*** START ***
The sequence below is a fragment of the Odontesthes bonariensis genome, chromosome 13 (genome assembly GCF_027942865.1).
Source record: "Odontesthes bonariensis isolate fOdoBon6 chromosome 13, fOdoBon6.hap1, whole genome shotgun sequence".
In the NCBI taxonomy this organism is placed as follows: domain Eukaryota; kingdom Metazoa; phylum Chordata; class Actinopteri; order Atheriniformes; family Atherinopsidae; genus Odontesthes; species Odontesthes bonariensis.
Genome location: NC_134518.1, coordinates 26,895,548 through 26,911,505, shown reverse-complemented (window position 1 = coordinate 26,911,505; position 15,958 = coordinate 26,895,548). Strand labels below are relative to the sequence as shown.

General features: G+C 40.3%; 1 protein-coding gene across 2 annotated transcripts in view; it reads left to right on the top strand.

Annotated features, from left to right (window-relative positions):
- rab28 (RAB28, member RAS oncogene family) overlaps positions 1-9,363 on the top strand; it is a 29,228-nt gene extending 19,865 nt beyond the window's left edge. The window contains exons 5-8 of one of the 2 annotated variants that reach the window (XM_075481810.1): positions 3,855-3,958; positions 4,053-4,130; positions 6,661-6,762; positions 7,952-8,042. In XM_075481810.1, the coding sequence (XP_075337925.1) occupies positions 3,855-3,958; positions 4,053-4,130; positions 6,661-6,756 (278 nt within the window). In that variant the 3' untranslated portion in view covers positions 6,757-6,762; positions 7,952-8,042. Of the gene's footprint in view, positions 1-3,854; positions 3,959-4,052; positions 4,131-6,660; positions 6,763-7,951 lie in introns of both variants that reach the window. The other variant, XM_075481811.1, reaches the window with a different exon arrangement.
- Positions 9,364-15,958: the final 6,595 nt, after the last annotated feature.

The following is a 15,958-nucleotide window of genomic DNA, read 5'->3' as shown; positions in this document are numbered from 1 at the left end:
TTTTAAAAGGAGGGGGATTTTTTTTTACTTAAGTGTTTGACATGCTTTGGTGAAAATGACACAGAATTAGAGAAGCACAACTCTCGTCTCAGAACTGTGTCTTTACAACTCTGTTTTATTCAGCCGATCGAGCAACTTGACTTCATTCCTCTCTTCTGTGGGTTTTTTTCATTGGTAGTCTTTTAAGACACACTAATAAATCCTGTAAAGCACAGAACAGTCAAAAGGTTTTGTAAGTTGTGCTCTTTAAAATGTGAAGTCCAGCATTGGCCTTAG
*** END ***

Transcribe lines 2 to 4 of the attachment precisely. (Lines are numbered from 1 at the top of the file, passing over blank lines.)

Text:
Source record: "Odontesthes bonariensis isolate fOdoBon6 chromosome 13, fOdoBon6.hap1, whole genome shotgun sequence".
In the NCBI taxonomy this organism is placed as follows: domain Eukaryota; kingdom Metazoa; phylum Chordata; class Actinopteri; order Atheriniformes; family Atherinopsidae; genus Odontesthes; species Odontesthes bonariensis.
Genome location: NC_134518.1, coordinates 26,895,548 through 26,911,505, shown reverse-complemented (window position 1 = coordinate 26,911,505; position 15,958 = coordinate 26,895,548). Strand labels below are relative to the sequence as shown.